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SafeZone: Trans 101

By Dylan Baggiano

Students attending the Trans 101 SafeZone meeting on Wednesday said making changes in physical and online spaces and practicing mindful communication with our peers will create an inclusive community on campus.

The term “trans” is an umbrella term refering to any person who may or may not identify with the gender that is representative of a person’s secondary sex characteristics, according to Maeve Franklin, a junior and SafeZone peer educators.

“Pronouns, like gender, vary from person to person and should not be assumed by judging one’s physical appearance, alone,” said Davis Gustafson, a sophomore and SafeZone peer educator.

SafeZone peer educators spread knowledge and awareness on gender sexuality power and oppression. These volunteer undergraduates work to provide a safer space for members of the LGBTQ through friendly Q&As, according to the SafeZone page.

Screenshot from SafeZone: Trans101 Zoom conference

Using bathrooms that align to the gender of members of the trans community’s allow them to feel secure in their identity. Though UAB has added gender neutral bathrooms to some of the newer buildings on campus, students like Georgie Bennington, a senior, said the university needs to consider adding more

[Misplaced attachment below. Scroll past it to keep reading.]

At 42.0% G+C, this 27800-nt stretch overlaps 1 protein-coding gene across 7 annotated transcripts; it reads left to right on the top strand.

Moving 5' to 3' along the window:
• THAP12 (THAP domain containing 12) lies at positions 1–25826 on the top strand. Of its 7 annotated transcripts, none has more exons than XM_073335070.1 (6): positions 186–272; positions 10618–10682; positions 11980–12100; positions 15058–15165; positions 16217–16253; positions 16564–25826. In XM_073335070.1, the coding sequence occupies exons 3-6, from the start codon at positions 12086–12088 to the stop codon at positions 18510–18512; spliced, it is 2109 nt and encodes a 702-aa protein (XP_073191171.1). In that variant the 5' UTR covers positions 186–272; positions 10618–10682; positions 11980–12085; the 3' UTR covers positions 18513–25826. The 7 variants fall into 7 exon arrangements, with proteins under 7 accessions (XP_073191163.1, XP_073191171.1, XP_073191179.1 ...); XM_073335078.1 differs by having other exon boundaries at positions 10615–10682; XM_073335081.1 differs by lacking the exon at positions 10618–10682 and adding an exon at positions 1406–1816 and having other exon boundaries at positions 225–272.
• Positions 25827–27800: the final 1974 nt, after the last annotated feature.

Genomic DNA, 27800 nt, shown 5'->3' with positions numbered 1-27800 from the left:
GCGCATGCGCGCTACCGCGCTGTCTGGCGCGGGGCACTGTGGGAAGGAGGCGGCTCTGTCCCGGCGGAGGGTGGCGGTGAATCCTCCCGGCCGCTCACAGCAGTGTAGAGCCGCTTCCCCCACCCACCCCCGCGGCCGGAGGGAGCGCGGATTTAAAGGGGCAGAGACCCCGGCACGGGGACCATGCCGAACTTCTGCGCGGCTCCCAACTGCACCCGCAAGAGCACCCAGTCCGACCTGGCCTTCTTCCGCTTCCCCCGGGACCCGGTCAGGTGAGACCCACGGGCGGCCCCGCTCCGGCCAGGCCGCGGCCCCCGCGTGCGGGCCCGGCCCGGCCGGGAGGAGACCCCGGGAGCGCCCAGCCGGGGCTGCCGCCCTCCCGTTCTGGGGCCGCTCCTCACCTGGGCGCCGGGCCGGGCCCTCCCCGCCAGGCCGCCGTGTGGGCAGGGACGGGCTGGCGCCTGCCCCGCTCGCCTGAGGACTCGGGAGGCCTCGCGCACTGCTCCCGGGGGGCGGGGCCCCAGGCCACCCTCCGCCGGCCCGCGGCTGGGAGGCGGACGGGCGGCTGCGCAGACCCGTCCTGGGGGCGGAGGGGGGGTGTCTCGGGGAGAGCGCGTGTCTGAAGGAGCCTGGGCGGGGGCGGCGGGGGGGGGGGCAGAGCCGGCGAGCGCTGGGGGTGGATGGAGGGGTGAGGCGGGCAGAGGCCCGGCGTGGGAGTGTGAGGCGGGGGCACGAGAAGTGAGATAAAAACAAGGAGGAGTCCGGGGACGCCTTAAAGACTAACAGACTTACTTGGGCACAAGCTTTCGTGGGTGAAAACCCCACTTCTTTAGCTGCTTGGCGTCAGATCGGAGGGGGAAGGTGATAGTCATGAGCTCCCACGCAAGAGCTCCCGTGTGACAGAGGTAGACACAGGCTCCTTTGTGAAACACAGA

“The only buildings that have gender neutral bathrooms are University Hall the Hill and the Rec.,” said Bennington. “That’s not okay. There are so many older buildings on the other side of campus that don’t have any.”

Professors could encourage correct pronoun use by including their pronouns in their introductions to students, according to Catherine Colpo, a junior.

“Professors could include their pronouns in their email signature and on the syllabus,” Colpo said. “Make sure the professors know how to ask for a person’s pronouns in a respectful way.”

Sometimes asking a person’s pronoun can be difficult, so when you introduce yourself to someone, including yours can encourage another to do the same, according to Dawson Martin, a freshman. Martin said some of his teachers on Zoom have started to incorporate this change, online.

“Adding pronouns to the end of names on Zoom has definitely helped,” said Martin. “I know that as a freshman, I’ve met so many new people online, and having pronouns makes people feel more welcome and introductions less awkward.”

Students like Mary Proctor, a sophomore said that using “they” can have different meanings depending on the situation. The pronoun, “they,” does not always refer to one person.

“Even in middle school I used “they/them” to talk about my crushes,” Proctor said. “I used “they” when I didn’t want others to know my crush was a girl.”

Maeve Franklin, a junior, said that gender neutral language could also be used to avoid misgendering others. “They” could also be used to refer to a person when one’s gender is unknown.

“In school, teachers would always say that using ‘they’ to refer to one person is incorrect, since traditionally, ‘they’ refers to more than one,” said Franklin. “Often, people use ‘they’ to refer to someone when a person’s gender isn’t relevant or isn’t known. Even Shakespeare used it[they] back in the day!”

Edited By: Breeze Yancie, Diane Mwai & John H. Glenn

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Made By Students from the University of Alabama at Birmingham